Colorado’s Denver-Julesburg (DJ) basin has historically been a strong region for oil production, producing 590 Mb/d of oil at its peak in November 2019. Some of this strength is attributed to low breakeven costs in the DJ ranking consistently below other major U.S. oil plays, undercutting even the Midland basin. The DJ’s Niobrara formation can accommodate wells with shallower verticals, yielding more wells per active rig than any other major oil-directed basin in the country. However, despite the basin’s advantages, DJ drilling activity began falling in 2019, and a stricter regulatory environment muted the return to historical levels seen in other oil-directed regions last year. Limited breakeven inventory in the basin and more proposals from Colorado legislators suggest the basin may have further to fall from grace.
The most immediate risk to the basin’s prominence is the status of remaining inventory. BTU Analytics’ currently estimates the DJ basin has slightly over 11,000 undrilled locations. Assuming all low-cost inventory is drilled first, BTU Analytics’ projects less than three years’ worth of sub-$50 breakeven wells remain in the DJ basin. Under BTU Analytics’ latest WTI forecast, the majority of wells are economic when confining the lens to the wellhead breakevens and thus make the decision to produce appear easy. However, the higher corporate breakeven price combined with a restrictive regulatory environment could quickly make the DJ less economic within the medium term.
The financial viability of DJ wells may be further challenged by a series of proposed bills from the Colorado legislature. House Bills 1242 and 1292, respectively proposed on March 11th and April 13th, 2023, indicate a continued appetite for tighter regulation on oil and gas companies operating in the state. In 2019, Senate Bill 181 was signed into law and altered the well permitting process. Economies of scale became especially advantageous as operators sought to capitalize on a well-batching clause, driving significant operator consolidation. From the start of 2014 through August 2019, 106 operators drilled in the DJ basin. Since then, the number of operators in the basin dropped 57%, and activity is down from a height of 30 active rigs per month to averaging only 11.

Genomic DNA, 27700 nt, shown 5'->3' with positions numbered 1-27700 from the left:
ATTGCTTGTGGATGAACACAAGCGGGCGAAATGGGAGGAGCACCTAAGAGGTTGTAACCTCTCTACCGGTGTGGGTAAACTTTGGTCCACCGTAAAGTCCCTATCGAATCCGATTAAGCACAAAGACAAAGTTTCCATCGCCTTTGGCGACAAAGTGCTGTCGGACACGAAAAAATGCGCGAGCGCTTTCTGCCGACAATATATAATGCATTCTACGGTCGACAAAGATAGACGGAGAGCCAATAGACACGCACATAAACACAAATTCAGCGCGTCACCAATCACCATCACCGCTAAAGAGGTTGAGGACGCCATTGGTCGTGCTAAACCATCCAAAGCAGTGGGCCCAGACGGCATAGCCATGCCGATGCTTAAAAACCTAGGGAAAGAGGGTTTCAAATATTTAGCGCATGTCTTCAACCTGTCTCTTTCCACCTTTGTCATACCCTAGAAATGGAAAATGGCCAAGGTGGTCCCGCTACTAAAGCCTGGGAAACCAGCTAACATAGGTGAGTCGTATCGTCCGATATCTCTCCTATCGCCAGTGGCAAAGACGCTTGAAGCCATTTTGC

This renewed regulatory momentum in 2023 could further inhibit production growth in the DJ basin as well. The Colorado House of Representatives introduced HB23-1242 to limit freshwater use in oil and gas operations to a maximum of 25% of total water use by 2027 and a maximum of 10% by 2030. The hurdle the industry would face in order to comply with this regulation is seen in Civitas’ 2022 Sustainability Report in which the large DJ basin producer states that around 97% of their total water use is comprised of freshwater. A month after HB23-1242 was introduced, the House introduced HB23-1294, which would, among other things, penalize producers for emissions violations that occur during system start-up, shutdown, and malfunctions. The bill appears to take tangible steps toward Colorado Governor Jared Polis’s mandate to cut the oil and gas industry’s ozone pollution by 30% by 2025 and 50% by 2030.
As producers come to terms with the growing challenges of operating in the DJ basin, forecasts risk overestimating basin activity. In fact, Jeremy Nichols, Director of Climate and Energy Programs at WildEarth Guardians, told the Colorado Sun in March that the ozone mandate “…will necessarily require [the oil and gas] industry to reduce its footprint, eliminate infrastructure, and scale back its future expansion plans.” BTU Analytics expects the DJ’s comparatively low breakevens to be driven upwards by the increased costs of reducing nitrogen oxide emissions and sourcing, recycling, and storing produced water. As operator behavior in the DJ basin responds to shifts in basin dynamics, be sure to read more coverage in the May 2023 edition of BTU Analytics’ Upstream Outlook.